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acetic acid add ammonia added addition alloy ammonia ammonium antimony arsenic assay assayer base metal bead beaker boiling borax bottle burette button c. c. of decime carbonate charcoal chips chromium clean cobalt color cool copper covered crucible cupellation decime salt solution decime silver decime solution dilute hydrochloric acid dish dissolved dried drop evaporate filtrate funnel furnace glass rod gold grains gramme heat hot water humid assay hydrochloric acid iodine iron lead sulphate liquid litharge litre melted mercury method milligrammes mixture muffle necessary nitre nitric acid normal solution ounces oxide paper percentage piece pipette placed platinum points of silver porcelain potassium cyanide poured powder precipitate present proportion pure silver quantity redissolve removed sample scorified silver chloride silver fineness silver nitrate slag soda sodium sodium carbonate solu stirring substance suitable sulphide sulphuric acid thiosulphate tion titre tongs vessel warm weight xanthate zinc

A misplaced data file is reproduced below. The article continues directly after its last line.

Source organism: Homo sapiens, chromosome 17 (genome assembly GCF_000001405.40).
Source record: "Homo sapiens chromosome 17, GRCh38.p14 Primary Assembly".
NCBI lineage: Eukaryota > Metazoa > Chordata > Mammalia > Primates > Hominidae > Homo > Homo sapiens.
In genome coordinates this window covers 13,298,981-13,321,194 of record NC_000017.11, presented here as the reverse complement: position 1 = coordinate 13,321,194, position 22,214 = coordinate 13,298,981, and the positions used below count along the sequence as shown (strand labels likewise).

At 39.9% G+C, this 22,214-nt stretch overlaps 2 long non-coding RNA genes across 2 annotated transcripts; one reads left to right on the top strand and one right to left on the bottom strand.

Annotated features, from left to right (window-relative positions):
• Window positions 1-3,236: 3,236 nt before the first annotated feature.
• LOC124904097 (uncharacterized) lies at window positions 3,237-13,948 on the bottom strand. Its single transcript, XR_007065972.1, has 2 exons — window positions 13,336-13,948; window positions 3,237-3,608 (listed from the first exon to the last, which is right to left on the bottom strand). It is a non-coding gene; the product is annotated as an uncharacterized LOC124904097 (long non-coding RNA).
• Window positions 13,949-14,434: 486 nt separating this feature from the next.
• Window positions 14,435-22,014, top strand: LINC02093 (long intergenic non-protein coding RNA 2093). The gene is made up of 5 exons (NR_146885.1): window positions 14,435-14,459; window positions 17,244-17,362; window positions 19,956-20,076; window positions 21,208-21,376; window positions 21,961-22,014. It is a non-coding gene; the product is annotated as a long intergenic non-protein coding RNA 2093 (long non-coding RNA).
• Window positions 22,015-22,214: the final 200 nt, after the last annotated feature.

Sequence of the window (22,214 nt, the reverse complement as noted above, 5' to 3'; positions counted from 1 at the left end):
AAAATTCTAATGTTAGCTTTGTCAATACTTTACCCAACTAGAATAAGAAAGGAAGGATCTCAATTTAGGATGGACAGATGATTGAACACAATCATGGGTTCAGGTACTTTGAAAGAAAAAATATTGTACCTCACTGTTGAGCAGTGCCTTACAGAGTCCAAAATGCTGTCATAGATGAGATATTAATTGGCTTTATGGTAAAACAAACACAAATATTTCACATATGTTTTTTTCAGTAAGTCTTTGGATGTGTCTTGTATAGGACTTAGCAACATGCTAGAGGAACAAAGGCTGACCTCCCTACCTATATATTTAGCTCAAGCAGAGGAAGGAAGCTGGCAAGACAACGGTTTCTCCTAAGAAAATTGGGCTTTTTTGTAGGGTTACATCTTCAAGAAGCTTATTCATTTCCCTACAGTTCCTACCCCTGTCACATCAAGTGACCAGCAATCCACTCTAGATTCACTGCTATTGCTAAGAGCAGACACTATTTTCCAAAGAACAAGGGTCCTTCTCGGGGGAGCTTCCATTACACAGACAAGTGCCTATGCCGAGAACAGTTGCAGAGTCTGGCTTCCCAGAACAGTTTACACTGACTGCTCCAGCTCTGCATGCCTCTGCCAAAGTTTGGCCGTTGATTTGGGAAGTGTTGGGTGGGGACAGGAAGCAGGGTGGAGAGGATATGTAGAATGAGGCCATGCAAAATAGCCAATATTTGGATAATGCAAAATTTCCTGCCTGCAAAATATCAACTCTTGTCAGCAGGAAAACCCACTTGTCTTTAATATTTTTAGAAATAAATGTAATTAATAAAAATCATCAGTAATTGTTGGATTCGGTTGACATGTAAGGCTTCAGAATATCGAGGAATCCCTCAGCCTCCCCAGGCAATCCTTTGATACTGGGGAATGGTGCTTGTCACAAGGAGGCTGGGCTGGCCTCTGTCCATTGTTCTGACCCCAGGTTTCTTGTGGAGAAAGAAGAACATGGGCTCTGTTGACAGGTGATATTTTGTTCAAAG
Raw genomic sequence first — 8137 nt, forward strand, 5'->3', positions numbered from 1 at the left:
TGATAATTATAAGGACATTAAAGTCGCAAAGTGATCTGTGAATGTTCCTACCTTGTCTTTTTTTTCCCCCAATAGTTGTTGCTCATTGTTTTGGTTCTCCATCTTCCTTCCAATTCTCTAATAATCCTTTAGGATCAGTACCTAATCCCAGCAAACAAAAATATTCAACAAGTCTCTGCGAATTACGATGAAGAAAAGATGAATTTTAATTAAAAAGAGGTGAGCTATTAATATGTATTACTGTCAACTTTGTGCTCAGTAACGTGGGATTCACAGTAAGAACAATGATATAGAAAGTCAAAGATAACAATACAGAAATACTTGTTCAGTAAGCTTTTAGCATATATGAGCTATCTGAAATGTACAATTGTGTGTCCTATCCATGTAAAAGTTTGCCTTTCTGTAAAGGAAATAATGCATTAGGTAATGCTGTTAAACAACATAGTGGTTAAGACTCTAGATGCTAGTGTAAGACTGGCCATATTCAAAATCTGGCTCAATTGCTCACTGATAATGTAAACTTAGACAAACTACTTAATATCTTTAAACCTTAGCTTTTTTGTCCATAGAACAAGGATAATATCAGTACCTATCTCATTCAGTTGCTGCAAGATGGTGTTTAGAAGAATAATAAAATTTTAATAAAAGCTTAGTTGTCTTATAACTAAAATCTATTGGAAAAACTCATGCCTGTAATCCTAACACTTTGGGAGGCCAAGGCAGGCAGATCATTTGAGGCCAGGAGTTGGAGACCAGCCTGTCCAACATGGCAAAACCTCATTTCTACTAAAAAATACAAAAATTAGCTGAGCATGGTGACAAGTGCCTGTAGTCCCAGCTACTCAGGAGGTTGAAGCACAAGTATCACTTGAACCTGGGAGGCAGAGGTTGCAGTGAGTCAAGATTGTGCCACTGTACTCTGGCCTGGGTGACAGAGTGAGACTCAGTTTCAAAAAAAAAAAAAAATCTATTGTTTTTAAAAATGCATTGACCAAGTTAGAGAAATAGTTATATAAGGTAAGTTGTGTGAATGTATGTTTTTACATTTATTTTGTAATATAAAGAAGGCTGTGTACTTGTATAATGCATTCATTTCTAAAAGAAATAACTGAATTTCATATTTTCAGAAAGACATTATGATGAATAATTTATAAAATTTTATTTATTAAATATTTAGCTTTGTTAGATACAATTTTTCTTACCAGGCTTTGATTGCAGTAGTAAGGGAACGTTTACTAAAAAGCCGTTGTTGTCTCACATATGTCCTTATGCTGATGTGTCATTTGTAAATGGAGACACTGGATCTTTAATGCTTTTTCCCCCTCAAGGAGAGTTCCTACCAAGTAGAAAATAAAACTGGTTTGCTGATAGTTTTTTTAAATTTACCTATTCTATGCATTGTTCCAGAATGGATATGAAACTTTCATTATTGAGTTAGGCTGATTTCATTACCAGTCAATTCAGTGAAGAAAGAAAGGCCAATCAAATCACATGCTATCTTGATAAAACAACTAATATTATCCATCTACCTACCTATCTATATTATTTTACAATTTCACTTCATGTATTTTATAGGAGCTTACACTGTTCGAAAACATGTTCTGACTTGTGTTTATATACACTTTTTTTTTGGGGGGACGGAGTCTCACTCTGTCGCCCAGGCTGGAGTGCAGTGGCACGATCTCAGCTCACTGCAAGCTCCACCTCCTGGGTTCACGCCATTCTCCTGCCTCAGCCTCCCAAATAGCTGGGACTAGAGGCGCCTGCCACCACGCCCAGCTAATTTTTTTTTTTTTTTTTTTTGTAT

Page 88 - Open the twice-folded paper so that it shall form a cone having one thickness on one side and three on the other. Place the cone in a funnel ; hold it with the thumb inside and the fingers outside of the funnel, and wet the paper by a jet from the wash bottle. The filter should fit closely to the funnel all over except at the point, but especially at the rim, which should be air-tighf.
Page 54 - ... flask to remove the liquid, which, without this precaution, would remain there; the mark cd is then raised to the level of the eye, and, by a suitable pressure of the forefinger on the upper orifice, which may be obtained by giving the pipette a slight alternating circular movement between the fingers, the solution is allowed to run out gradually.
Page 54 - It is here necessary to remark that in order to regulate the slow and regular runnings of the liquid from the pipette, by the pressure of the forefinger, the latter ought to be neither too moist 'nor too dry; if too...